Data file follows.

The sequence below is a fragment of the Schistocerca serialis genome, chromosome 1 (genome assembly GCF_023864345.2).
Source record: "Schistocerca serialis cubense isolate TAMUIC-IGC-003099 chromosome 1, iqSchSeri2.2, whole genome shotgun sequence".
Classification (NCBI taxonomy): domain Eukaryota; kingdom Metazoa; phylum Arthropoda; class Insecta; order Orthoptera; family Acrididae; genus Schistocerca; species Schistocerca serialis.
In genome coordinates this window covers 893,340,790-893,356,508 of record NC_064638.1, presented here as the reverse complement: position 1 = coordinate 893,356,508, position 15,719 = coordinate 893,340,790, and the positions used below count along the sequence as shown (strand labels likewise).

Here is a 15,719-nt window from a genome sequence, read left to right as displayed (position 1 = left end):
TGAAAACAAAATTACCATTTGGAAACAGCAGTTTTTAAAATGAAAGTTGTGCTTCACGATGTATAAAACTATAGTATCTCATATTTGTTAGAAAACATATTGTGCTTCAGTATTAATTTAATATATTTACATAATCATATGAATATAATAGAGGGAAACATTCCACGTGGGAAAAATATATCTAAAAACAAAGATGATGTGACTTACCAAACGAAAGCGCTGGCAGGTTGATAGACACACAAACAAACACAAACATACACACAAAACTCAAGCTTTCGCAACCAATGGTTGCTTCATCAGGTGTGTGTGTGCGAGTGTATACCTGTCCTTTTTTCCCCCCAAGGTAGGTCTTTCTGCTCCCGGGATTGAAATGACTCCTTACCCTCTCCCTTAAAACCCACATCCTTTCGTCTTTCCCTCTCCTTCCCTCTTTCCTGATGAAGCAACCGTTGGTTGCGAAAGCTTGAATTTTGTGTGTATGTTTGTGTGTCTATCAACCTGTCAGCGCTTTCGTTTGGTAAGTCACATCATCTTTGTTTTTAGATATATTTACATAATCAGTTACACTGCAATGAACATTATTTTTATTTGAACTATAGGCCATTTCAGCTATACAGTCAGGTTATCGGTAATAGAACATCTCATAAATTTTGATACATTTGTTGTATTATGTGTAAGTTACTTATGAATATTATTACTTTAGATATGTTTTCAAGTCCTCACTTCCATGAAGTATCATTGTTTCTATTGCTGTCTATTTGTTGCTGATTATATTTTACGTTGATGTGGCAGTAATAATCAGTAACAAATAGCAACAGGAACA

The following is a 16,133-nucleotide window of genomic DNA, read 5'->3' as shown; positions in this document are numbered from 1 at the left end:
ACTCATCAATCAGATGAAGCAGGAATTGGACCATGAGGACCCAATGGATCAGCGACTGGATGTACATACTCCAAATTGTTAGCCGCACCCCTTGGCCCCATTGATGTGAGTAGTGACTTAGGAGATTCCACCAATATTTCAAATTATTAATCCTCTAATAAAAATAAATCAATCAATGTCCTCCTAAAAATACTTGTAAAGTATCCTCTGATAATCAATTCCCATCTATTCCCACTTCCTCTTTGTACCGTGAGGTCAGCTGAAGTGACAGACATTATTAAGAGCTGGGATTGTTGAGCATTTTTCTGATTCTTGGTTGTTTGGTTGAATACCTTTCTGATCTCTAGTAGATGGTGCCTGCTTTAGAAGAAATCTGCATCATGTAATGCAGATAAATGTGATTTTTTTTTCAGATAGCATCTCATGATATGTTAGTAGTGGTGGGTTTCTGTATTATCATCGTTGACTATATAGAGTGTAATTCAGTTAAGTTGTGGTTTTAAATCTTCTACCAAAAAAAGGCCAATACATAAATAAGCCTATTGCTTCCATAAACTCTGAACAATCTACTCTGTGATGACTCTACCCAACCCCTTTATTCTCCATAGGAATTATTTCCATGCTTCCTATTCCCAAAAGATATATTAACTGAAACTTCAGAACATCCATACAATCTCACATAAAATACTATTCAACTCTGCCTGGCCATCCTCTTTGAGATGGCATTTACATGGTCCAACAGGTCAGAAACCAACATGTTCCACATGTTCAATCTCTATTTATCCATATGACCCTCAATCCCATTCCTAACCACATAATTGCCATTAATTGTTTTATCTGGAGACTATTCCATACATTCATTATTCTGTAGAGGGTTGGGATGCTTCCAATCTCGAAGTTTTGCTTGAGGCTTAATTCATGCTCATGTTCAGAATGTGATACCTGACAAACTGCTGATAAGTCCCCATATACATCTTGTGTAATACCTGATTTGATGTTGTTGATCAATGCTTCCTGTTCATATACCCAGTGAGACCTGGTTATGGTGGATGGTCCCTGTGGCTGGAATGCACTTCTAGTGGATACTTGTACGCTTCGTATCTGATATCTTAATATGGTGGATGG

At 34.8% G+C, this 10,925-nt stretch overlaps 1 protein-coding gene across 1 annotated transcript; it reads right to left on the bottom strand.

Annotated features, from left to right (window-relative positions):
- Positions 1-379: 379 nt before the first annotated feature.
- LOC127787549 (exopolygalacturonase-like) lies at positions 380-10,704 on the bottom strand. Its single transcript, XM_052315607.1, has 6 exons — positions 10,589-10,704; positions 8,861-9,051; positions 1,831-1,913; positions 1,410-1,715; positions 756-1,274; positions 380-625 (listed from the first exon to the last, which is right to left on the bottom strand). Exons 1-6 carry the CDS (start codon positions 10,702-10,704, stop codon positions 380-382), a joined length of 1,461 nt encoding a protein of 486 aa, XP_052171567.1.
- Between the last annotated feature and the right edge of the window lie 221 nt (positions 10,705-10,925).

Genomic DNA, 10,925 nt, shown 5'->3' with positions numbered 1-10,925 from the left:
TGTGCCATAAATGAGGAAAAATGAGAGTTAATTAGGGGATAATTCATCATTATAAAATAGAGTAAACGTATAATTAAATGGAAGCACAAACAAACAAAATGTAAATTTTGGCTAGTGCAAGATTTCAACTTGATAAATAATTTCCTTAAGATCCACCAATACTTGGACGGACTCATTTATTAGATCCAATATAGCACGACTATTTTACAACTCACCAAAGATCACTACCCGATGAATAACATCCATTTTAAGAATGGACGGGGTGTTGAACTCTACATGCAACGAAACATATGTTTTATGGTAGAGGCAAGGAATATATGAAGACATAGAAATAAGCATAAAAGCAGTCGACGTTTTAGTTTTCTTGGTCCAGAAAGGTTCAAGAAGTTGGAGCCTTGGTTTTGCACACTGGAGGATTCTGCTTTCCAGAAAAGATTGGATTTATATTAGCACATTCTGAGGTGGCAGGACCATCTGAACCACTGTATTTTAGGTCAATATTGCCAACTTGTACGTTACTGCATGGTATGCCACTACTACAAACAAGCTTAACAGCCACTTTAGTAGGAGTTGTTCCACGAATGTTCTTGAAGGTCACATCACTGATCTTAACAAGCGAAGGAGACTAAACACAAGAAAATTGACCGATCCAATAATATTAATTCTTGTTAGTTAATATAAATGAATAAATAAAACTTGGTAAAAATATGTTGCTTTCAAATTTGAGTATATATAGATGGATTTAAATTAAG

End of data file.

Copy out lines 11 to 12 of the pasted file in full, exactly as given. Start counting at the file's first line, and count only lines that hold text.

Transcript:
- Positions 1-379: 379 nt before the first annotated feature.
- LOC127787549 (exopolygalacturonase-like) lies at positions 380-10,704 on the bottom strand. Its single transcript, XM_052315607.1, has 6 exons — positions 10,589-10,704; positions 8,861-9,051; positions 1,831-1,913; positions 1,410-1,715; positions 756-1,274; positions 380-625 (listed from the first exon to the last, which is right to left on the bottom strand). Exons 1-6 carry the CDS (start codon positions 10,702-10,704, stop codon positions 380-382), a joined length of 1,461 nt encoding a protein of 486 aa, XP_052171567.1.